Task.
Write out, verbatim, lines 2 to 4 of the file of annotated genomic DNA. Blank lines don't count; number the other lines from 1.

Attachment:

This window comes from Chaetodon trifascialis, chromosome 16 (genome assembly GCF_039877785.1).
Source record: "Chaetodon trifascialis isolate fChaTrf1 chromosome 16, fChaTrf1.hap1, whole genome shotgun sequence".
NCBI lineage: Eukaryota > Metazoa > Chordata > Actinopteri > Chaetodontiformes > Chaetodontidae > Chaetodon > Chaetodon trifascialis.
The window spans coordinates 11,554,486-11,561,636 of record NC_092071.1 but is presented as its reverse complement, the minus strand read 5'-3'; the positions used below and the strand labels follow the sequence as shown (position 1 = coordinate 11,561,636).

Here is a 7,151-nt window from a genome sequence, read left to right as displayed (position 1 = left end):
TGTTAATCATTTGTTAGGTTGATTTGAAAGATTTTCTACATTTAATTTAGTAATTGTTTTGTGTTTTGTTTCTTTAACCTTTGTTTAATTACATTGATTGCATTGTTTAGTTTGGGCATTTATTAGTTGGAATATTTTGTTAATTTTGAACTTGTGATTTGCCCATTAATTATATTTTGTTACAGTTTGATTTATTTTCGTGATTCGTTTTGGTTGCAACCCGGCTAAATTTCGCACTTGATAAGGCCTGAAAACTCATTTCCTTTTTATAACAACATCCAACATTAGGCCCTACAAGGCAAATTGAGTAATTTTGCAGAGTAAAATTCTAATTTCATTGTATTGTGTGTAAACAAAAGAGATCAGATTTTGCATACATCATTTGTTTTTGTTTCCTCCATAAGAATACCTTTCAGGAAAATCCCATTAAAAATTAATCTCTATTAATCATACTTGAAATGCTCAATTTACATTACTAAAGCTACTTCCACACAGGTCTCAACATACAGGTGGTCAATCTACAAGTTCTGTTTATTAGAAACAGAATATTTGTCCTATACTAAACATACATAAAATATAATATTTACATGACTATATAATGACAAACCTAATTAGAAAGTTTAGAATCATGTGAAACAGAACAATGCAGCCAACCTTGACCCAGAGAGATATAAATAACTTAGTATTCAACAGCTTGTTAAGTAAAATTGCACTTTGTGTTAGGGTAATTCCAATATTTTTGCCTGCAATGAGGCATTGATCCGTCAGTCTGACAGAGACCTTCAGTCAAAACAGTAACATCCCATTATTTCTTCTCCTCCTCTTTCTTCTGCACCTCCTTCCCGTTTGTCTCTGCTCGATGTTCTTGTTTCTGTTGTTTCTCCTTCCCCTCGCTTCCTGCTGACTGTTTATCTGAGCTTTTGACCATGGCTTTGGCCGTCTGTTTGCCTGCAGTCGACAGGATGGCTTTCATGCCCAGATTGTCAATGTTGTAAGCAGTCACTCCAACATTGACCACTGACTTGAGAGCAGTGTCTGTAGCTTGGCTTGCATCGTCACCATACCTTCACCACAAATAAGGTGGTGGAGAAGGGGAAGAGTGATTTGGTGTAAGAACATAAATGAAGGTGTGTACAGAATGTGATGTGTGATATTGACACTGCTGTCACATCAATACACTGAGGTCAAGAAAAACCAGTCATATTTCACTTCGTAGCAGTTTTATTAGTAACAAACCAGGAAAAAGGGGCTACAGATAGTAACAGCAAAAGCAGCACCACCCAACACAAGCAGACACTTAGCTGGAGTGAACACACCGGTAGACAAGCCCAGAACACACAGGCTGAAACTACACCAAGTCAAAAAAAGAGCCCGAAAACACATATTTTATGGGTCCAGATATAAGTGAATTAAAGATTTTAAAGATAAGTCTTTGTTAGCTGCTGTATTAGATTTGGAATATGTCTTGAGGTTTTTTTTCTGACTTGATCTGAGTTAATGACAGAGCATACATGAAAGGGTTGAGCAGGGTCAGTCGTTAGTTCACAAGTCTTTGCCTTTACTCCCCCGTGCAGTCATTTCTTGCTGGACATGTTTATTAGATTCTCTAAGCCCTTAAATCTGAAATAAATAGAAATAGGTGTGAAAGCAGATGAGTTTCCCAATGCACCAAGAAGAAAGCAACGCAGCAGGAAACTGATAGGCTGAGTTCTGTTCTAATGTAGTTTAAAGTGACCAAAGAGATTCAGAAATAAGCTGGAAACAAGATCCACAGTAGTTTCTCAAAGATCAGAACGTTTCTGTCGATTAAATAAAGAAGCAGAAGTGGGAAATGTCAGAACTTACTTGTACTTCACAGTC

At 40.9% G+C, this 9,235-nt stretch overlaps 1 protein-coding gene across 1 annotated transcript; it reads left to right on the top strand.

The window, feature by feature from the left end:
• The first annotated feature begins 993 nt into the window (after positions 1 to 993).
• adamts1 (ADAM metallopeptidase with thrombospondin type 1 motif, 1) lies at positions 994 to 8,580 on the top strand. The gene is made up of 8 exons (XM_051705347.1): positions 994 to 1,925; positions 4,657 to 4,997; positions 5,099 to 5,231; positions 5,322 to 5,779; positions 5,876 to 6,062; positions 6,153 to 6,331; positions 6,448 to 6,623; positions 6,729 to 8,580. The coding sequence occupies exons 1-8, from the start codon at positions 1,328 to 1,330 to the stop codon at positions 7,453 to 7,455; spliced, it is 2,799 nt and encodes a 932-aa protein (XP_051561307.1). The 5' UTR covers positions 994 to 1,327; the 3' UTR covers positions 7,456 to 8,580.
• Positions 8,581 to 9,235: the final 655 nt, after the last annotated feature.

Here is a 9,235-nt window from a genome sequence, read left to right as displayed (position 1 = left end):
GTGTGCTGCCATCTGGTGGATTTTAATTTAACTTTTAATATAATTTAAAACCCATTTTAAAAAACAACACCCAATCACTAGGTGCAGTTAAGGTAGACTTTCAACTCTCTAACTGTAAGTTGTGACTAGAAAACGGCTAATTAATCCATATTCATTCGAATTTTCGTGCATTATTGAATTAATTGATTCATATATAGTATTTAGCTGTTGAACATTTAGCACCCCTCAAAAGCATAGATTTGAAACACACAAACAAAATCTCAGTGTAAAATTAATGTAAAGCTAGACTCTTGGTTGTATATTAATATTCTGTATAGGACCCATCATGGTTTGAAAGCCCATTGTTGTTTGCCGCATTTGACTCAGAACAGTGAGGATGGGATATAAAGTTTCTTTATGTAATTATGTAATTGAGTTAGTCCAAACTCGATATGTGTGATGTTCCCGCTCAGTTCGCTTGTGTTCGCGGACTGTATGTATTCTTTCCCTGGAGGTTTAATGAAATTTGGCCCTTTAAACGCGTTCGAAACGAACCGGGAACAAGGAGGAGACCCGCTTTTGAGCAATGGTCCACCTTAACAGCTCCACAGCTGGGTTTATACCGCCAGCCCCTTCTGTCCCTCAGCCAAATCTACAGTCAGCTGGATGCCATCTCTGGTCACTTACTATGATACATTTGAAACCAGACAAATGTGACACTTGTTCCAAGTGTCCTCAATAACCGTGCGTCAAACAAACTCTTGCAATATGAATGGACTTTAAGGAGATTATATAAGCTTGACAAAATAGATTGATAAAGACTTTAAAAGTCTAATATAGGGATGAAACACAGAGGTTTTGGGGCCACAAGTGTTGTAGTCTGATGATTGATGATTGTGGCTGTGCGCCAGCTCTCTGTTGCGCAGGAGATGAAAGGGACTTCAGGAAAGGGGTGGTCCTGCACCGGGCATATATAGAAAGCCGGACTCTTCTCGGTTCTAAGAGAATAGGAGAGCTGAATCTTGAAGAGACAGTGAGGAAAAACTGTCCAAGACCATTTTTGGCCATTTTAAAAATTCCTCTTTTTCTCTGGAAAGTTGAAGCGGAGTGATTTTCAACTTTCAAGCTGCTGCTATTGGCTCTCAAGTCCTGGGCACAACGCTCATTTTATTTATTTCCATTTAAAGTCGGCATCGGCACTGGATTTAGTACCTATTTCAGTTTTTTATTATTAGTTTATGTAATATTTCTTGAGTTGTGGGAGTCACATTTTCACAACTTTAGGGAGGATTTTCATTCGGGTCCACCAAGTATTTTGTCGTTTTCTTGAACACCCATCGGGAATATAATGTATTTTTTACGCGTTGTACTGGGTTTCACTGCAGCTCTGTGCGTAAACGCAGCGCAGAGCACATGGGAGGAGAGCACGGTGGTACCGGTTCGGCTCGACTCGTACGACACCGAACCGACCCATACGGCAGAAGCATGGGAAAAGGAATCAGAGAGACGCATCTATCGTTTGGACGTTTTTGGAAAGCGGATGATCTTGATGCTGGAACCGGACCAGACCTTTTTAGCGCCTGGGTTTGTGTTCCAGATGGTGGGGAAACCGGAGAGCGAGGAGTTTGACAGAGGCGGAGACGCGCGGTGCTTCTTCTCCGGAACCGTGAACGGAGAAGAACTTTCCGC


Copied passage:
Source record: "Chaetodon trifascialis isolate fChaTrf1 chromosome 16, fChaTrf1.hap1, whole genome shotgun sequence".
NCBI lineage: Eukaryota > Metazoa > Chordata > Actinopteri > Chaetodontiformes > Chaetodontidae > Chaetodon > Chaetodon trifascialis.
The window spans coordinates 11,554,486-11,561,636 of record NC_092071.1 but is presented as its reverse complement, the minus strand read 5'-3'; the positions used below and the strand labels follow the sequence as shown (position 1 = coordinate 11,561,636).